Friday, December 28th, 2007 • 4 Comments on Writer, Anguish
You try to teach college students what it means to find their voice and write with authenticity. All the while, you feel like your own voice is a whisper in a hurricane wind.
You search your memory, your history, your experiences for something that is uniquely you to write about. You freeze when you start to write, pulling forth nothing more than bad cliches that have been done before—and done better.
You force yourself to write, struggling with the words like they are slippery fish in a cloudy stream. You wonder if this is it—the best you can do.
The piece you wrote sells, but the editor doesn’t say anything wonderful or glowing about your writing, so you assume you are simply mediocre. Competent, but not special. Drab background to make the stars shine brighter.
You think about people reading what you’ve written and you hope someone, somewhere gets it. Gets what you meant, gets you. You doubt it’s possible, but you hope.
You try to convince yourself you really are a writer by looking at your previous credits. Only, none of them seem all that special or all that impressive. “Even a monkey can write Shakespeare,” you tell yourself, “If given enough time.”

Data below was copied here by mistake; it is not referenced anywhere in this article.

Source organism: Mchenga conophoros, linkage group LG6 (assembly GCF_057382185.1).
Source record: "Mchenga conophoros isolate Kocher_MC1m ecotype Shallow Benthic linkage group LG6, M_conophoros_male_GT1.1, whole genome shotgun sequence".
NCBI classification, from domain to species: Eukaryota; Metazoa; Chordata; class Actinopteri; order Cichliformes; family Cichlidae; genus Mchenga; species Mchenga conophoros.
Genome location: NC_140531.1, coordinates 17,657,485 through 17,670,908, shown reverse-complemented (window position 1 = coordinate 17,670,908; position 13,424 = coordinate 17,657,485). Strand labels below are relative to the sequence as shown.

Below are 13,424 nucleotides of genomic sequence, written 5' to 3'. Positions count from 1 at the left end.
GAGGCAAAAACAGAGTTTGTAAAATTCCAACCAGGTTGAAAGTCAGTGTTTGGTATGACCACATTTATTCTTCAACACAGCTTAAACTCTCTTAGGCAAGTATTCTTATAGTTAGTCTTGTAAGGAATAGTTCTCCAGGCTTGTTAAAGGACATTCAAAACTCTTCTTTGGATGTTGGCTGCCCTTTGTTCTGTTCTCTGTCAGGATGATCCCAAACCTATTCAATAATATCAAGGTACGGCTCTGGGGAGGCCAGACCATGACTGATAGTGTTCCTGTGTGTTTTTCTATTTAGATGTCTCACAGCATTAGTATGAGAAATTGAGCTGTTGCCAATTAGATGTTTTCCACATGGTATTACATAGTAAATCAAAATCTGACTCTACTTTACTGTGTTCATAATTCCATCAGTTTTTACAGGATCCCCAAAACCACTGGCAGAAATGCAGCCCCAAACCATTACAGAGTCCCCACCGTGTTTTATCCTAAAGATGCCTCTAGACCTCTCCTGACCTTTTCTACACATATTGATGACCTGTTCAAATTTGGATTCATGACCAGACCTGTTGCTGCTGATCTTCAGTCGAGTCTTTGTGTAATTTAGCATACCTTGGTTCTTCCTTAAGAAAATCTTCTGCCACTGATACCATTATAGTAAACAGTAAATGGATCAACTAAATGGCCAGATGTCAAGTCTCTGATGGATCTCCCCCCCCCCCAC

You contemplate all the A’s you have received in various classes over the years. Excellent grades in subjects that might have led to more lucrative careers if only you weren’t so stubborn—and in love with being a writer.
You take a day—or seven—off from writing and you hate yourself for it. “Lazy,” the voice hisses. “Lazy, lousy writer.”
You write every day for a month, through insomnia and illness and holidays. You still feel lazy. You still think you’re a lousy writer.
You read something brilliant, something so meaningful it moves you to tears. You feel a sadness that is bone-deep. You will never be that good. Never.